It is perhaps not surprising that Americans’ confidence in the economy has been eroded by the fiercest inflation in decades.
According to the closely watched University of Michigan Surveys of Consumers, consumer sentiment dropped to a decade-low in February. The decline was almost entirely concentrated among households earning at least $100,000.
In that group, sentiment dropped nearly 13 percent, as higher-income Americans worry about the impact of inflation and rising interest rates on their personal finances, the university report disclosed.
A year ago, the consumer sentiment index had been at 76.8 points. In February, it fell to 62.8 points.
In the United States, rising prices are impacting all Americans, and lower-income households have less budget flexibility to manage the rising cost of everyday items such as gasoline and food, CBS News report.
Inflation is more apparent to upper-income households due to the fact that they haven’t experienced the same income gains as lower-income workers in the past few years, which means their “real wages” are declining.
In addition to affecting retirement accounts and investments of higher-income workers, the stock market turmoil is fueling their anxiety. The number of lower-income Americans with access to retirement plans is about 4 in 10, compared with 8 in 10 of high-income workers.
An increase in inflation concerns could slow economic growth, since “an optimistic consumer is more comfortable spending and borrowing,” TransUnion senior vice president of research and consulting, Charlie Wise, explained.
“And one [consumer] that is pessimistic is one that is likely to pull back,” he added
Inflation is the biggest economic concern for Americans right now, according to TransUnion’s new Consumer Pulse study. The study found that higher-income consumers are more concerned than their lower-income counterparts.
The study found that 66% of households earning more than $100,000 were concerned about inflation, compared with 61% of households earning less than $50,000.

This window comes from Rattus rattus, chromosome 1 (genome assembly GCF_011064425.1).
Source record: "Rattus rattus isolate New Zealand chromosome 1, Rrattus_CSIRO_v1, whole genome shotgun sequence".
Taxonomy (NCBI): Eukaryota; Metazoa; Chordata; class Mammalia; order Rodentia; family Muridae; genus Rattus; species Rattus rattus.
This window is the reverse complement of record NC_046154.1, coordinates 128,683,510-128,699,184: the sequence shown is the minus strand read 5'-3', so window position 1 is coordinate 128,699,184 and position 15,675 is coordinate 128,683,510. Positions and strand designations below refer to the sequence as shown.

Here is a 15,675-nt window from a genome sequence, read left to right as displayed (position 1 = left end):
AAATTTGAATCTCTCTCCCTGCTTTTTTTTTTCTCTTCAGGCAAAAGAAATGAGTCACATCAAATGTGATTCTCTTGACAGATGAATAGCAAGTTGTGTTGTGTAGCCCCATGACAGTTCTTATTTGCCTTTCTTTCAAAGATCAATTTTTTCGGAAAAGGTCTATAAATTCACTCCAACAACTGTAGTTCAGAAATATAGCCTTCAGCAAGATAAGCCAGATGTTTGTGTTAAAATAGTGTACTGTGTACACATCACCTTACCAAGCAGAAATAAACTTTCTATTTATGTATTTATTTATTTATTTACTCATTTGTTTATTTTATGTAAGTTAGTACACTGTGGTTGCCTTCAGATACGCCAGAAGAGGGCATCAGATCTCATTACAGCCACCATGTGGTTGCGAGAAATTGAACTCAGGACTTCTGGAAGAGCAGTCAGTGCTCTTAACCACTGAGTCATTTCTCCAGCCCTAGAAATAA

“There is less stated concern by lower-income consumers, but the question is how much of that is not understanding inflation,” Wise explained. “There is a level of financial fluency that correlates to people’s income.”
While white-collar workers’ wages are increasing at much slower rates than those of low-wage workers, low-wage workers’ wages are increasing much faster. Leisure and hospitality workers earned 13% more per hour in January than a year ago, according to government statistics. Thus, their wages were ahead of the 7.5% jump in inflation over the same period.
Over the same period, wages for workers in the financial sector, including bankers and real estate agents, increased by 4.8%. Thus, as a result of inflation, their incomes and purchasing power decreased.
Presidential Ratings for Biden
Inflation and the economy are impacting voter opinions of President Joe Biden, whose approval ratings are down, according to CBS polling. According to the poll, approximately 6 out of 10 Americans think that the economy is doing badly.
Despite this, in Biden’s perspective, the nation seems to be recovering in many areas of the economy. Many economists predict that wages will grow by at least 3% in the coming year.
“It’s really inflation that’s coming out — that’s the focus,” TransUnion’s Wise stated.
“There are very few people out there that aren’t buying groceries, aren’t buying gas. It’s unavoidable and it’s really showing up in the numbers.”
On Tuesday, President Biden acknowledged that inflation is eroding household incomes in his State of the Union address. Asserting that “my top priority is getting prices under control.”
In his speech, he discussed means to increase competition among U.S. suppliers of goods and crackdown on companies that overcharge consumers.
Inflation is still expected to remain high through the first half of 2022, so consumers are unlikely to see relief any time soon.
“A Few Potholes”
Winnie Hewett, 68, a retiree living in Mission Viejo, California, is feeling the impact of inflation. Gasoline has more than doubled on her bill since a year ago, and rental cars have jumped to $1,200 for a month from $800 when she visits her mother in North Carolina.
With her younger child now in college, Hewett has shifted a lot of her spending, which has lowered her grocery bills. However, she said blaming Mr. Biden for inflation is not the right approach, since she believes that inflation is partly a result of disruptions in supply chains and a surge in federal stimulus spending that put a boost in household finances.
“That inflation was coming — it wouldn’t have mattered who was in office,” Hewett stated.
Also, some of her retirement investments have declined in value, and she anticipates even more market volatility in the wake of Russia’s invasion of Ukraine.
“Probably we have a few holes in the road in front of us,” Hewett said, adding she still feels positive that inflation and other issues will improve throughout the year.
“When you live long enough, you see the ups and downs, internationally and here at home. I just believe that we’ll bounce back.”